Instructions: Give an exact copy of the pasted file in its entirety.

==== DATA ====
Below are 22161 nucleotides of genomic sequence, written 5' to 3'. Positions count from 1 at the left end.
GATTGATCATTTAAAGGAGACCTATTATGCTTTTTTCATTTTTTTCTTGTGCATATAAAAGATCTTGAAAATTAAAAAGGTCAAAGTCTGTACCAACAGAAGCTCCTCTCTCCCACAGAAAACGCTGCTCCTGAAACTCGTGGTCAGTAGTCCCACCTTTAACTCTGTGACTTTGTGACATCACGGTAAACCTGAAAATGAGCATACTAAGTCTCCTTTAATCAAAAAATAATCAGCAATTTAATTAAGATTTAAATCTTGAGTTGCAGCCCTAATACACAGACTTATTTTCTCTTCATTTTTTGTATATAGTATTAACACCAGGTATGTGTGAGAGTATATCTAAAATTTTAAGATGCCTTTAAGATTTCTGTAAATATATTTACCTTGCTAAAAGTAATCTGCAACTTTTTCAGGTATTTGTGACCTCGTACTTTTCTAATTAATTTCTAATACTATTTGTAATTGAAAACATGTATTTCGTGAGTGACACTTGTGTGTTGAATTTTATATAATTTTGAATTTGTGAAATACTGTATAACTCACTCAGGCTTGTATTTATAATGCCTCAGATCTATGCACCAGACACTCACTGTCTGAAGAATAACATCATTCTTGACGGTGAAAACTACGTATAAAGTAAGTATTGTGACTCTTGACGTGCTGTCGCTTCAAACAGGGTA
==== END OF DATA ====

Below are 22161 nucleotides of genomic sequence, written 5' to 3'. Positions count from 1 at the left end.
GATTGATCATTTAAAGGAGACCTATTATGCTTTTTTCATTTTTTTCTTGTGCATATAAAAGATCTTGAAAATTAAAAAGGTCAAAGTCTGTACCAACAGAAGCTCCTCTCTCCCACAGAAAACGCTGCTCCTGAAACTCGTGGTCAGTAGTCCCACCTTTAACTCTGTGACTTTGTGACATCACGGTAAACCTGAAAATGAGCATACTAAGTCTCCTTTAATCAAAAAATAATCAGCAATTTAATTAAGATTTAAATCTTGAGTTGCAGCCCTAATACACAGACTTATTTTCTCTTCATTTTTTGTATATAGTATTAACACCAGGTATGTGTGAGAGTATATCTAAAATTTTAAGATGCCTTTAAGATTTCTGTAAATATATTTACCTTGCTAAAAGTAATCTGCAACTTTTTCAGGTATTTGTGACCTCGTACTTTTCTAATTAATTTCTAATACTATTTGTAATTGAAAACATGTATTTCGTGAGTGACACTTGTGTGTTGAATTTTATATAATTTTGAATTTGTGAAATACTGTATAACTCACTCAGGCTTGTATTTATAATGCCTCAGATCTATGCACCAGACACTCACTGTCTGAAGAATAACATCATTCTTGACGGTGAAAACTACGTATAAAGTAAGTATTGTGACTCTTGACGTGCTGTCGCTTCAAACAGGGTA